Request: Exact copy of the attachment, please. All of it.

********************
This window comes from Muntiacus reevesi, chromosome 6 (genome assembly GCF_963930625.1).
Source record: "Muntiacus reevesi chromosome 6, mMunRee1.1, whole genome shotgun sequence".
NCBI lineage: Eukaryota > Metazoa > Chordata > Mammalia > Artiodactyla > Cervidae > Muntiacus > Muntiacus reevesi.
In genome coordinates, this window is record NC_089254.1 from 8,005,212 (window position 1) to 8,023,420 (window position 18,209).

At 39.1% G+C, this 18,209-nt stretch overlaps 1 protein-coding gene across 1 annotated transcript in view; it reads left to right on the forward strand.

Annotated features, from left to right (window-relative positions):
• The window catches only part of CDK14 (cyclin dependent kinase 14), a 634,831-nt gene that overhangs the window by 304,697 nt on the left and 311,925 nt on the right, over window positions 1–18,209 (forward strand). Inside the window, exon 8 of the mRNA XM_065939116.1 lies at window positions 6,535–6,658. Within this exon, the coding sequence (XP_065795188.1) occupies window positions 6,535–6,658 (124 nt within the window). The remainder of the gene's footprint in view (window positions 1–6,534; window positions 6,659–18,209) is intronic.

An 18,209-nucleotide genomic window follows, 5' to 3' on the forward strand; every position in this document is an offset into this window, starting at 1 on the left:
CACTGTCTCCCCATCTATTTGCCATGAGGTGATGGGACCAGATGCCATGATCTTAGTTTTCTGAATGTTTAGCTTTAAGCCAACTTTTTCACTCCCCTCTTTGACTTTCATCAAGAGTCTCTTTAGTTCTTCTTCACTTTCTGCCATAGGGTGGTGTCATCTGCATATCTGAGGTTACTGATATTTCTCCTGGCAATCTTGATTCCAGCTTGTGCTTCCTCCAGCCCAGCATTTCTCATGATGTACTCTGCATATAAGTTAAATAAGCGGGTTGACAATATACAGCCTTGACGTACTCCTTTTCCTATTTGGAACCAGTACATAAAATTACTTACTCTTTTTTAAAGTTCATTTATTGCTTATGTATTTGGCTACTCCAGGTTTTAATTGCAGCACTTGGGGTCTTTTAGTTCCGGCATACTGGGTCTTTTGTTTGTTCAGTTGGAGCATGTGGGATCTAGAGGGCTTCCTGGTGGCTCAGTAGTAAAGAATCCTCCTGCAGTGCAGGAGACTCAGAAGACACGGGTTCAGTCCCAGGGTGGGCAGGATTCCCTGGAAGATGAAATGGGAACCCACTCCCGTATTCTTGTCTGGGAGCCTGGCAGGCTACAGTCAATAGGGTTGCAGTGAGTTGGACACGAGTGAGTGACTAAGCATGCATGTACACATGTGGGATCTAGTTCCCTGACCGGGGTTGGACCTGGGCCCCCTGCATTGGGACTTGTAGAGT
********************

This window comes from Muntiacus reevesi, chromosome 6 (genome assembly GCF_963930625.1).
Source record: "Muntiacus reevesi chromosome 6, mMunRee1.1, whole genome shotgun sequence".
NCBI lineage: Eukaryota > Metazoa > Chordata > Mammalia > Artiodactyla > Cervidae > Muntiacus > Muntiacus reevesi.
In genome coordinates, this window is record NC_089254.1 from 8,005,212 (window position 1) to 8,023,420 (window position 18,209).

At 39.1% G+C, this 18,209-nt stretch overlaps 1 protein-coding gene across 1 annotated transcript in view; it reads left to right on the forward strand.

Annotated features, from left to right (window-relative positions):
• The window catches only part of CDK14 (cyclin dependent kinase 14), a 634,831-nt gene that overhangs the window by 304,697 nt on the left and 311,925 nt on the right, over window positions 1–18,209 (forward strand). Inside the window, exon 8 of the mRNA XM_065939116.1 lies at window positions 6,535–6,658. Within this exon, the coding sequence (XP_065795188.1) occupies window positions 6,535–6,658 (124 nt within the window). The remainder of the gene's footprint in view (window positions 1–6,534; window positions 6,659–18,209) is intronic.

An 18,209-nucleotide genomic window follows, 5' to 3' on the forward strand; every position in this document is an offset into this window, starting at 1 on the left:
CACTGTCTCCCCATCTATTTGCCATGAGGTGATGGGACCAGATGCCATGATCTTAGTTTTCTGAATGTTTAGCTTTAAGCCAACTTTTTCACTCCCCTCTTTGACTTTCATCAAGAGTCTCTTTAGTTCTTCTTCACTTTCTGCCATAGGGTGGTGTCATCTGCATATCTGAGGTTACTGATATTTCTCCTGGCAATCTTGATTCCAGCTTGTGCTTCCTCCAGCCCAGCATTTCTCATGATGTACTCTGCATATAAGTTAAATAAGCGGGTTGACAATATACAGCCTTGACGTACTCCTTTTCCTATTTGGAACCAGTACATAAAATTACTTACTCTTTTTTAAAGTTCATTTATTGCTTATGTATTTGGCTACTCCAGGTTTTAATTGCAGCACTTGGGGTCTTTTAGTTCCGGCATACTGGGTCTTTTGTTTGTTCAGTTGGAGCATGTGGGATCTAGAGGGCTTCCTGGTGGCTCAGTAGTAAAGAATCCTCCTGCAGTGCAGGAGACTCAGAAGACACGGGTTCAGTCCCAGGGTGGGCAGGATTCCCTGGAAGATGAAATGGGAACCCACTCCCGTATTCTTGTCTGGGAGCCTGGCAGGCTACAGTCAATAGGGTTGCAGTGAGTTGGACACGAGTGAGTGACTAAGCATGCATGTACACATGTGGGATCTAGTTCCCTGACCGGGGTTGGACCTGGGCCCCCTGCATTGGGACTTGTAGAGT